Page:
Rush is a Band

A blog devoted to RUSH:
Neil Peart, Geddy Lee & Alex Lifeson

Tue, Jan 28, 2020

Updates and other random Rush stuff

Fri, Dec 6, 2019@11:05AM | comments

Rolling Stone magazine recently sat down with Rush's Geddy Lee for a short interview in the lead-up to his Big Beautiful Book of Bass East Coast signing events this coming week. In the interview Geddy shares his five favorite songs with distinctive bass parts, which are The Who's My Generation, Cream's Crossroads, Led Zeppelin's What Is and What Should Never Be, Weather Report's Teen Town, and YES' Roundabout, about which he had the following to say:

Another hit song driven by an outrageously complex and rockin' bass line. I could have chosen any one of a dozen Yes songs that shows off the melodic and rhythmic genius that was Chris Squire. It was a pure privilege to play this song with Yes in 2017 at their (long overdue) induction into the Rock and Roll Hall of Fame.

You can read the entire interview online at this location. Geddy will be signing copies of his book at Barnes & Noble stores in Pittsburgh and New York City this coming Sunday, December 8th and Monday, December 9th respectively; and he'll also make a stop at Indigo in Halifax on Saturday, December 14th. For all the details and to purchase tickets, visit rush.com/geddylee.

Speaking of Geddy, last Friday was Record Store Day's big Black Friday event, and Rush participated with a limited edition, 2-LP vinyl release of Geddy Lee's My Favorite Headache solo album as seen in this listing on the Record Store Day website. The limited edition release includes two additional bonus tracks - instrumental versions of both My Favourite Headache and Home on the Strange. If you weren't able to obtain a copy this past Friday, earlier this week the Rush Backstage Club started selling a My Favorite Headache vinyl bundle that includes the 2-LP release (minus the bonus instrumental tracks) along with a Geddy Lee MFH Blue T-shirt, a promo CD from the archives, and an autographed MFH postcard. You can order your MFH bundle at the Rush Backstage Club here.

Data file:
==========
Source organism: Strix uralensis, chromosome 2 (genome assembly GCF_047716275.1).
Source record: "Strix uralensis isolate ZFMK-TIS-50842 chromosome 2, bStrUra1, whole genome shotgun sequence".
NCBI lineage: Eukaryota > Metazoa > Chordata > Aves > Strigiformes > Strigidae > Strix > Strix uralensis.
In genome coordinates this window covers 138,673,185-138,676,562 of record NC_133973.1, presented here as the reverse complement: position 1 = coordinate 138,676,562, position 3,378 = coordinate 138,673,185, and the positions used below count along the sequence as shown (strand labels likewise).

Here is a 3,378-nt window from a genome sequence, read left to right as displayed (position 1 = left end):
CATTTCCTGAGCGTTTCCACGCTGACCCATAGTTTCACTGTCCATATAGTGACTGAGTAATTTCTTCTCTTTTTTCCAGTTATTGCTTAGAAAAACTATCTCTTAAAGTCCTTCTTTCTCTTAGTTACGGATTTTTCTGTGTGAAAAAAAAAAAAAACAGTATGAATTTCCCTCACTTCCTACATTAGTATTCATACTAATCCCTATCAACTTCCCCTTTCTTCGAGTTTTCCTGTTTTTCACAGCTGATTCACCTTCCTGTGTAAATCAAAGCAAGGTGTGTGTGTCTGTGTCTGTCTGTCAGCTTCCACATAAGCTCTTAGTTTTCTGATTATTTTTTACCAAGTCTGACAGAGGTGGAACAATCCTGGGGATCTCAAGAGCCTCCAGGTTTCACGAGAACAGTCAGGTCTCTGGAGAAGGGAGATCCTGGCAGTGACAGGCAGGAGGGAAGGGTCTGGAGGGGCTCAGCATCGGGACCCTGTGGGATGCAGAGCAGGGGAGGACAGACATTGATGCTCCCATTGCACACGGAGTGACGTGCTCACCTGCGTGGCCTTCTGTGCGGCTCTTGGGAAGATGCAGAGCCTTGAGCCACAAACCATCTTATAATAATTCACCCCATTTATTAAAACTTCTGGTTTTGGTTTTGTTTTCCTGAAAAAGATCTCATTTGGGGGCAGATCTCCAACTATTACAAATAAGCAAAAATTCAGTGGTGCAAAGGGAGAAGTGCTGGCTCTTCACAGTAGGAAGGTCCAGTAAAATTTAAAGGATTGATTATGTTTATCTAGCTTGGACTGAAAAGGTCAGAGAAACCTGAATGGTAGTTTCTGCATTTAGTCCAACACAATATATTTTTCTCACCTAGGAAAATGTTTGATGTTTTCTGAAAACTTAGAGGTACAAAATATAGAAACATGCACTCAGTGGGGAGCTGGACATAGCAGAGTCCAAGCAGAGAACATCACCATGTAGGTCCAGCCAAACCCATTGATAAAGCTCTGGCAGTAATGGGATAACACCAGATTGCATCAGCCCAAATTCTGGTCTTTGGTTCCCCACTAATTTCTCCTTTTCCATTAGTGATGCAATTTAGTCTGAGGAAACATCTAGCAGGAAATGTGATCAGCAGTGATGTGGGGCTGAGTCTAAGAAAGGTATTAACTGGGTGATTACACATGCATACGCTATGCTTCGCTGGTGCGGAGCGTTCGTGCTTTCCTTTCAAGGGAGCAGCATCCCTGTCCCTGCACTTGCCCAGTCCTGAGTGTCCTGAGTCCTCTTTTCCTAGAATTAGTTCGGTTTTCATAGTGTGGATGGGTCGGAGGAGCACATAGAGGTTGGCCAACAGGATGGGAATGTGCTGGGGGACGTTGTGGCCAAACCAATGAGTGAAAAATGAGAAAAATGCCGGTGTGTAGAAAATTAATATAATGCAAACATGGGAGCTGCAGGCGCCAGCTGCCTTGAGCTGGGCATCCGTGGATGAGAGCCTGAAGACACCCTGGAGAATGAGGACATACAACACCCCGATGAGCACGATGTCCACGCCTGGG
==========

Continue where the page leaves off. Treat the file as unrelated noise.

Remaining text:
Early last month, longtime Rush album artist Hugh Syme appeared at Renditions Fine Art, Framing, & Photography in Indianapolis to open up his new art exhibit titled The Artwork of Hugh Syme, which features 12 Rush images and more than 20 non-Rush pieces, and will be on display through February 21st. Syme was on hand to mingle with fans and sign copies of his Art of Rush book. The Indianapolis Star posted an article earlier this week announcing that he'll be hosting another such signing event at the gallery on Saturday, December 14th from 5-8 PM. The article also include an interview with Syme where he describes his long-running relationship with Rush and their artistic vision:

... "A lot of times Rush wasn't ready to send me music," ... "Neil would send me lyrics, or he would send me the album title. When I heard 'Moving Pictures,' I said, 'We're going to have some guys moving pictures.' Without question, I knew that immediately." ... Syme said the members of Rush also showed a sense of humor when approving his idea for 1982's "Signals": a photo of a Dalmatian sniffing a fire hydrant. ... Syme's iconic designs include the "Starman" who debuted with the album "2112" and the "Hemispheres" album cover featuring two men standing on a brain. ... The first Rush cover designed by Syme was 1975's "Caress of Steel," at the invitation of the band's manager, Ray Danniels. "I remember thinking, 'Well, they're not Genesis or Steely Dan, but why not?' I was almost dismissive," Syme said. "I had no clue that this would lead to a 42-year marriage." ...

In coordination with the exhibit, Rush has also opened up an online Art of Rush Gallery store where fans can purchase beautiful framed fine art prints featuring Syme's Rush album art. You can check out all the framed prints and make a purchase at artofrush.shop.musictoday.comstore.

Skip Daly and Eric Hansen's new book Rush: Wandering the Face of the Earth: The Official Touring History officially released back on October 29th, and is now available to purchase via Amazon and other retailers. The book was recently featured in a Sirius XM Canada holiday gift guide where they say the following: